Back when dinosaurs walked the earth, sci-fi auteur James Cameron was riding high on the wave of a box office incinerating little movie called Titanic. The man had already proven his metal in varying genres but had faced bad press and studio doubt getting that extraordinary release out. When it brought in enough cash to buy a small country, Cameron could write his own ticket. Well, in what became something of a new proclivity, Cameron took years to figure out what that would be. After much research at the bottom of the ocean, inventing new cameras and technology, even a new kind of submarine, he settled on Avatar.


"breathtaking filmmaking that deserves its place in cinematic history"

Ask most to recount the story (including me) and you’ll get an almost derisive “It’s Dances with Wolves/Pocahontas with tall, blue aliens.” That isn’t inaccurate. This is not (even now, 100 years later with a sequel released) a story that will surprise. The tale of a benevolent society being displaced, abused and robbed of their home, their resources and their rights by greedy oppressors is as old as time. But this is James Cameron. While I will never say this film (or the sequel) is particularly well written (in fact it’s bordering on derisive) I will say, here and now, Cameron changed the face of cinema again with its execution. This is one of those rare moments in cinema history when we had gotten cosy with what was possible and somebody knocked us out of our complacency and showed us what real vision and the power of imagination can do.Avatar

After marvelling at Gollum in The Lord of the Rings several years earlier, my jaw was on the ground when I saw Jake Sully and Neytiri running around in a completely immersive Pandora. There were landscapes and creatures impossible to the eye but right there in front of me as real as my hand. It was breathtaking and beautiful. This is now a fifteen year-old flick with fifteen year-old effects, but you wouldn’t know it. Having just seen The Flash (which I really liked) and gagged at the dodgy effects, it is testament to Cameron’s forward thinking and command of quality to look at this work because it leaves most others in the dust.

One thing I have never agreed with in this film (and the sequel) is the egregious run time. While it can, (and is) argued that the man gives you your money’s worth, the story doesn’t warrant the amount of padding always present. Sure, the padding looks spectacular, but for the sake of less is more (and your bladder) a good 30-60 minutes is easily excised without losing any impact.

Seems like a lot of back-handed compliments and whining from me, I know.  But I have great respect for Avatar and its technological advancements. It may be a well-trodden story (so far) but it is breathtaking filmmaking that deserves its place in cinematic history. It isn’t the easiest film, length-wise, to revisit but the fact I do revisit it every so often is testament to the final product.

3/5 stars



4k details divider

4K Ultra HD + Blu-ray + Digital HD

Home Video Distributor: Disney/Buena Vista
Available on Blu-ray
- Jun 20, 2023
Screen Formats: 2.39:1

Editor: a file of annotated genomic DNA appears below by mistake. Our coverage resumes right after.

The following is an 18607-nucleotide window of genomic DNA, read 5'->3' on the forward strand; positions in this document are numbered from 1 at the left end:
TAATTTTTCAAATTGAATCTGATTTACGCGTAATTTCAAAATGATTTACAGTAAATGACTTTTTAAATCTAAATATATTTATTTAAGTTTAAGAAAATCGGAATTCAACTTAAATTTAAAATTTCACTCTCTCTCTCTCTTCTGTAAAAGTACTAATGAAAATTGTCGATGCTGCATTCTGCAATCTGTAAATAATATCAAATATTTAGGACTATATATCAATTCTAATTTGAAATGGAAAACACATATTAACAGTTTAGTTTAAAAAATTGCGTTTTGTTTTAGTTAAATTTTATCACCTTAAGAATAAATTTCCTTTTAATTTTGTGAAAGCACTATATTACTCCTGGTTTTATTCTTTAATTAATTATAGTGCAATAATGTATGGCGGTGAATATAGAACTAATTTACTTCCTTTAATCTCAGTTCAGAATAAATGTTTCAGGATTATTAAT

: English SDH, French, Japanese, Spanish
English: Dolby Atmos; English: Dolby TrueHD 7.1; English: DTS-HD Master Audio 2.0; English: Dolby Digital 5.1; French: Dolby Digital 5.1; Spanish: Dolby Digital 5.1; Japanese: Dolby Digital 5.1
Discs: 4K Ultra HD Blu-ray Disc; Three-disc set
Region Encoding: 4K Blu-ray: Region free; 2K Blu-ray: Region A


Avatar unsurprisingly already looked a decade ahead of most productions of the time on blu-ray. So it was with great interest I wanted to see what a UHD presentation would deliver into the 4K offerings now available. While this 2160p upscale isn’t leaps and bounds above the current crop of offerings, there is a heightened sense of detail and contrast, especially in close ups, thanks to the HDR10. The live action elements benefit the most from the increase in resolution but the character designs and alien environments also get a slight benefit too. Colour pallet is, contrast aside, seemingly unchanged (or faithful). All in all, this is a great looking 4K disc.


Dolby ATMOS is in the house! This 7.1 mix is the very definition of why kitting your home set up with rears, fronts and overheads is worth it. Right from the get go, atmospherics transport you fully into an immersive, fully fleshed out soundscape. Directionality is off the chart busy and effective. You feel like you’re in the Pandora wilds!  Technology, from vehicles to intercoms, reverberate and resonate as real. Dialogue is beautifully crisp and clear. This is perfection incarnate for sound enthusiasts. Perfect in every way.



  • None

Special Features:

You get about half an hour of new material where the key players reminisce about the making of the first movie. Being I received a region A version of the film, it comes with the requisite slipcover with new art. There is also the copious and generous legacy features from previous releases. At least they delivered something new and it’s hard to beat what was offered in the past.

4k rating divider

  Movie 3/5 stars
  Video  4/5 stars
  Audio 5/5 stars
  Extras 4/5 stars

Composite Blu-ray Grade

4/5 stars


Film Details


MPAA Rating: PG-13.
162 mins
: James Cameron
James Cameron
Sam Worthington; Zoe Saldana; Sigourney Weaver
: Adventure | Fantasy | Action

Memorable Movie Quote: "Neytiri calls me skxawng. It means "moron."
Theatrical Distributor:
Walt Disney Studio Motion Pictures
Official Site:
Release Date:
December 18, 2009
DVD/Blu-ray Release Date:
June 20, 2023
Synopsis: A paraplegic Marine dispatched to the moon Pandora on a unique mission becomes torn between following his orders and protecting the world he feels is his home.